McGrath led the small study of 16 privately owned dogs, who were randomly assigned to either the treatment or placebo group. Nine received a CBD-infused oil for 12 weeks; the remaining seven (the control group) were treated with a placebo, and all were required to remain on standard anticonvulsant drugs, including phenobarbital and potassium bromide.

The researchers found that 89% of dogs who received CBD experienced a significant reduction (median change of 33%) in the frequency of seizures. They also noticed an important correlation between the degree of seizure reduction and the amount of CBD concentration in the dogs' blood.

Based on this finding, McGrath has adjusted the dose of CBD oil for dogs participating in a new clinical trial launched in January 2018, in which she hopes to enroll 60 dogs with epilepsy.3

Hopefully, if your pet is a seizure patient, your veterinarian is keeping up with the most recent data on the use of CBD to treat the condition and can discuss options with you. I encourage you to bring the subject up with your vet, or alternatively, find an integrative veterinarian who can recommend a protocol that includes CBD.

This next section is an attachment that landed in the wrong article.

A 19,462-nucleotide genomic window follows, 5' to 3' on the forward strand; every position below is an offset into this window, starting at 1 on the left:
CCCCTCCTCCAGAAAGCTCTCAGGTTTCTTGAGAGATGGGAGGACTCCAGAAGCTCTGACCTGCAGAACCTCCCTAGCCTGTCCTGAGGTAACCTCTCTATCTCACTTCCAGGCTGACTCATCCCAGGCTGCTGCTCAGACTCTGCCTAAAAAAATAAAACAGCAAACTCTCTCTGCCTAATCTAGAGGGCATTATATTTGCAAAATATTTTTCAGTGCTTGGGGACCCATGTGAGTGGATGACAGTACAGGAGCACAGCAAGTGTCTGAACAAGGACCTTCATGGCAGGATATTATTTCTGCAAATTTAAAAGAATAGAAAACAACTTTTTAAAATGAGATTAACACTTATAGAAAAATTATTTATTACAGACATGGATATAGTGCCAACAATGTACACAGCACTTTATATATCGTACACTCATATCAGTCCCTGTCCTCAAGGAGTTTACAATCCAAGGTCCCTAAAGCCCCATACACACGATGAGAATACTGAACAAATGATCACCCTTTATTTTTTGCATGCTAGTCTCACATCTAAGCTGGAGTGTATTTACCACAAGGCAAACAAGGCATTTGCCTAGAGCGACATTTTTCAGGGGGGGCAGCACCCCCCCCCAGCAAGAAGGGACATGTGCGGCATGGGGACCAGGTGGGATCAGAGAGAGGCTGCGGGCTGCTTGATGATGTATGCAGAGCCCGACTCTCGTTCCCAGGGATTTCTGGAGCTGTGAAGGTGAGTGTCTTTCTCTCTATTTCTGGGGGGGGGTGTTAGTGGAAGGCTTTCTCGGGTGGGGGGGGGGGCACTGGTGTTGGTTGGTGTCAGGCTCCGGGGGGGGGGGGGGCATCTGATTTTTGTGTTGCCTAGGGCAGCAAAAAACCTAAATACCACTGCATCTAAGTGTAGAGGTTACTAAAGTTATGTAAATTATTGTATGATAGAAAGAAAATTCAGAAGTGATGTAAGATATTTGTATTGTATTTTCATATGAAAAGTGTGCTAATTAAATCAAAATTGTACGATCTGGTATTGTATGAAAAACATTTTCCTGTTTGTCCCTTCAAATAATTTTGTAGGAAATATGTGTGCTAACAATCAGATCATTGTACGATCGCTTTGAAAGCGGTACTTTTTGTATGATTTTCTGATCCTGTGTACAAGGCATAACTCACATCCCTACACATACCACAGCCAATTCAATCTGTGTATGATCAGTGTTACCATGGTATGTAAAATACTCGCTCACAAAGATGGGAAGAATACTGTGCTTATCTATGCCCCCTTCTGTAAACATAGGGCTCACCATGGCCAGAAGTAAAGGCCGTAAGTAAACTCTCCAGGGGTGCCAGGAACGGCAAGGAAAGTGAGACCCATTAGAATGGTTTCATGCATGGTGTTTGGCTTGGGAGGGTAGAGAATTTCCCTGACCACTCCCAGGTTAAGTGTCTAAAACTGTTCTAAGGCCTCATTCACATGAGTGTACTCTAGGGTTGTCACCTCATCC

The number of CBD products flooding the market increases daily, and there are several different types of CBD extracts produced by many manufacturers that range from amazing to terrible, so partnering with a CBD-literate vet is important in navigating what product(s) are most appropriate for your pet's specific issues. Because of this herb's popularity, third-party validation of all products is a must.

How to Know if Your Dog Is Having a Seizure

Of all the disorders that can occur in pets, a seizure is among the most frightening to witness. Seizures in your dog are often preceded by an aura during which she may seem dazed or scared, or she may hide or seek comfort from you. Once a major seizure begins, she'll fall on her side. Her body may grow stiff or she may make a paddling motion with her legs. Many pets also grind their jaws, drool excessively, vocalize and lose bladder or bowel control.